So if 24 Iraqis can be shot down every day in Basra for a month (or for many months?) and no one notices, the Lancet results are perfectly plausible.

Also, to look at the issue another way, consider that almost 3,000 US sodiers have been killed in the war thus far, and that 14,000 Iraqi security forces have also been killed (the latter a conservative estimate based on published news reports only, source). Is it really beyond the realm of possibility that for every US soldier verified killed by the DoD or Iraqi security person reported killed by the media, that an additional 34 civilians have also been executed by militias or been killed by foreign jihadis? Because 35x17k= 600k right there.

The question is why the rush to deny the number. Does the argument for being in Iraq change if its 600,000 dead? If so, where is the threshold? Keep in mind that just a few months ago the same people were outraged at the suggestion that there might be 100,000 dead. Is that number still beyond the realm of possibility, too, in their eyes? And if not - if 100,000 is actually reasonable now whereas 600,000 is not, then when does 600,000 become reasonable?

I think that its telling of insecurity by the pro-war right that they have seized with such ferocity on the report, because they are essentially arguing a detail rather than a strategy. John (not Juan) Cole explores this further.


MM said...

Aziz: Juan Cole's assertion that most people won't bother to get death certificates is contradicted by Zeyad at Healing Iraq, a doctor (who says he thinks the numbers are probably 300K, so he's critical of the critics):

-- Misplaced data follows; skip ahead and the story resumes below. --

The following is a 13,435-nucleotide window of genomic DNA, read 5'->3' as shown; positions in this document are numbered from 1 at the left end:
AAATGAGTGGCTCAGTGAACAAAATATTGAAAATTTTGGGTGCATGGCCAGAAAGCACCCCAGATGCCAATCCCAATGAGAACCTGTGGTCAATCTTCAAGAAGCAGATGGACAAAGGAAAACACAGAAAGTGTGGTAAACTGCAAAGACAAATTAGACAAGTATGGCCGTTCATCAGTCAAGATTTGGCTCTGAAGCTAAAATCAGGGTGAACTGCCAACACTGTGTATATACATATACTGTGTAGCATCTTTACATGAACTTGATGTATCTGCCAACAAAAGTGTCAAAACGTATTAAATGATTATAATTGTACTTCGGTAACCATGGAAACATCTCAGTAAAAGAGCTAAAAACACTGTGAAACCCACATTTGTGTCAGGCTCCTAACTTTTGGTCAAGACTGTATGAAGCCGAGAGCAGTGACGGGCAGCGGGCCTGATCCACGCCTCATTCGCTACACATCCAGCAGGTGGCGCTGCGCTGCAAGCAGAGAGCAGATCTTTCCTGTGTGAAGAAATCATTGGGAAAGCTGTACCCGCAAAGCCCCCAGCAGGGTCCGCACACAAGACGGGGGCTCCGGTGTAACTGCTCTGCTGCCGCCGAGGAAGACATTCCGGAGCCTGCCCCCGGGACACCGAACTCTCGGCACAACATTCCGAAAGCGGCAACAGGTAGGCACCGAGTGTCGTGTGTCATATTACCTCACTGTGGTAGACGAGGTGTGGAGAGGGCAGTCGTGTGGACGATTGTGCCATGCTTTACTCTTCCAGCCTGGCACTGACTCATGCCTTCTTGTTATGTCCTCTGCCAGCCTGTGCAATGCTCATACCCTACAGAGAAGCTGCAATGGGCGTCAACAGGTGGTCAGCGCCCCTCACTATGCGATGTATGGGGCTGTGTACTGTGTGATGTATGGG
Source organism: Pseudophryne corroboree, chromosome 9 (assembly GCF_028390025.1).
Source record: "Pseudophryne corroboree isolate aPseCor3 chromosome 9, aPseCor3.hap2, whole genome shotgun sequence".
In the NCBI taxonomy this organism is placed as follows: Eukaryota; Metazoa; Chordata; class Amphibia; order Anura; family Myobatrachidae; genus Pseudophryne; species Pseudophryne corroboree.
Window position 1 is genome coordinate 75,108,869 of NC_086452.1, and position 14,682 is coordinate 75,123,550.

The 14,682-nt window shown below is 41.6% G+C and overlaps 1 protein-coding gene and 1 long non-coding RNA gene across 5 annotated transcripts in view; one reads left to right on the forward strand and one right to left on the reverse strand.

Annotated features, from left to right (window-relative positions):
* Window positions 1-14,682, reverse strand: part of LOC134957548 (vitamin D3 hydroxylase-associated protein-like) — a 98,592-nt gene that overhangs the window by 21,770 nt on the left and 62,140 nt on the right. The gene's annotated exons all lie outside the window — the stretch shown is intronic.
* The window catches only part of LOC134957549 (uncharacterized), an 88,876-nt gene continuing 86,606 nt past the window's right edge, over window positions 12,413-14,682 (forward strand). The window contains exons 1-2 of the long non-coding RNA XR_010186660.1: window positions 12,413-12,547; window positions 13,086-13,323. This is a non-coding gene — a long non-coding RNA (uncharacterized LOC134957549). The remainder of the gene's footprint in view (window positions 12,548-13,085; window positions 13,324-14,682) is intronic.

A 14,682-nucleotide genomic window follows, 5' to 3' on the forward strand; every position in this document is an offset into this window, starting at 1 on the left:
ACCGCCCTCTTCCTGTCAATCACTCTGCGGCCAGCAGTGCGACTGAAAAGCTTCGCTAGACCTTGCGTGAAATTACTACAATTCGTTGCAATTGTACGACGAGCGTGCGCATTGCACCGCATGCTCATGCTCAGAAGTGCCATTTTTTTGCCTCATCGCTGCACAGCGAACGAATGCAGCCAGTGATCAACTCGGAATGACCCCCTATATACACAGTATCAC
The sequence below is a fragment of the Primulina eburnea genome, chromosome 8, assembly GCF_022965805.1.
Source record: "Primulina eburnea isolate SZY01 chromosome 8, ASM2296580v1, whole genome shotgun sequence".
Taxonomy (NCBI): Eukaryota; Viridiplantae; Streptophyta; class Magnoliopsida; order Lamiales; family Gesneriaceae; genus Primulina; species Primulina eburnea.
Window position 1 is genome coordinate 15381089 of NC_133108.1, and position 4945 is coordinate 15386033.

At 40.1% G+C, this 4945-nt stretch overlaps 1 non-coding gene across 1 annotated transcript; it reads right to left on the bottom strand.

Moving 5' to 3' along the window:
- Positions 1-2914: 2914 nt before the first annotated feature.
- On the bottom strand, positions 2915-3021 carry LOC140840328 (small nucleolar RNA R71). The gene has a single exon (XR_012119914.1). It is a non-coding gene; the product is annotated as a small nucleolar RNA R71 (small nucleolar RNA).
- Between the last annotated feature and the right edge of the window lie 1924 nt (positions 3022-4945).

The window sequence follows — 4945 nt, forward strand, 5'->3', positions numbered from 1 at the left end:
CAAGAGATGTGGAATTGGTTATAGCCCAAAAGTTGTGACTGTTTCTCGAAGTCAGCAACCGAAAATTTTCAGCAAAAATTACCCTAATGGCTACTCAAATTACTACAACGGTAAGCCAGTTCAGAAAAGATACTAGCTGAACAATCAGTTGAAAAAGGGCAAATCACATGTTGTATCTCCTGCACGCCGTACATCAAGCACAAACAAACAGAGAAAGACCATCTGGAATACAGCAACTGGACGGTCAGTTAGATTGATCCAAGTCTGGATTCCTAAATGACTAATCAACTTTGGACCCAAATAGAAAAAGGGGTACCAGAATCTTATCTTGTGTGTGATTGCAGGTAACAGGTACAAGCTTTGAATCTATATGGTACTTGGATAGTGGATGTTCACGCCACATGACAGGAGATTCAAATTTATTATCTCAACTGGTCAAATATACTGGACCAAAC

And by the way, most cemeteries in Iraq would not accept a body without a death certificate, unless the bodies are buried in mass graves or backyards without reporting them to health authorities (look at this to understand why), which in this case the government would regard them as ‘missing.’ While working in hospitals and health centres in Iraq, it was sometimes my responsibility (when the late-night doctor was unavailable or, in some cases, sleeping) to oversee the checking in of corpses at the hospital and to issue a death certificate indicating the cause of the death. No certificate is issued without a body, and it is required that several copies are kept. IDs of dead people are shredded at the spot and their names are removed from their family’s food ration cards. The Ministry of Health should have access to certificates issued throughout the country over the last 3 years. And both the Defense and Interior ministries have their own counts. Now why isn’t any independent body looking into that information?

Anonymous said...

Zeyad is actually a former dentist student, not a doctor, and the study asked for and received death certificates in 92% of cases.

DTW 06 said...

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Still In Iraq

Nightstudies said...

The Ministry of Health should have access to certificates issued throughout the country over the last 3 years. And both the Defense and Interior ministries have their own counts. Now why isn’t any independent body looking into that information?

According to this BBC report, the UN has been getting this information from the Iraqi Ministry of Health.

"The Brooking Index, relying on the UN (which gets figures from the Iraqi health ministry) and the Iraq Body Count (IBC), estimates the civilian death toll at about 62,000."

So these two groups, using different source of information came to an estimate about 1/10 of this study.

One editorial is suggesting that both this study and the previous one are very badly squewed: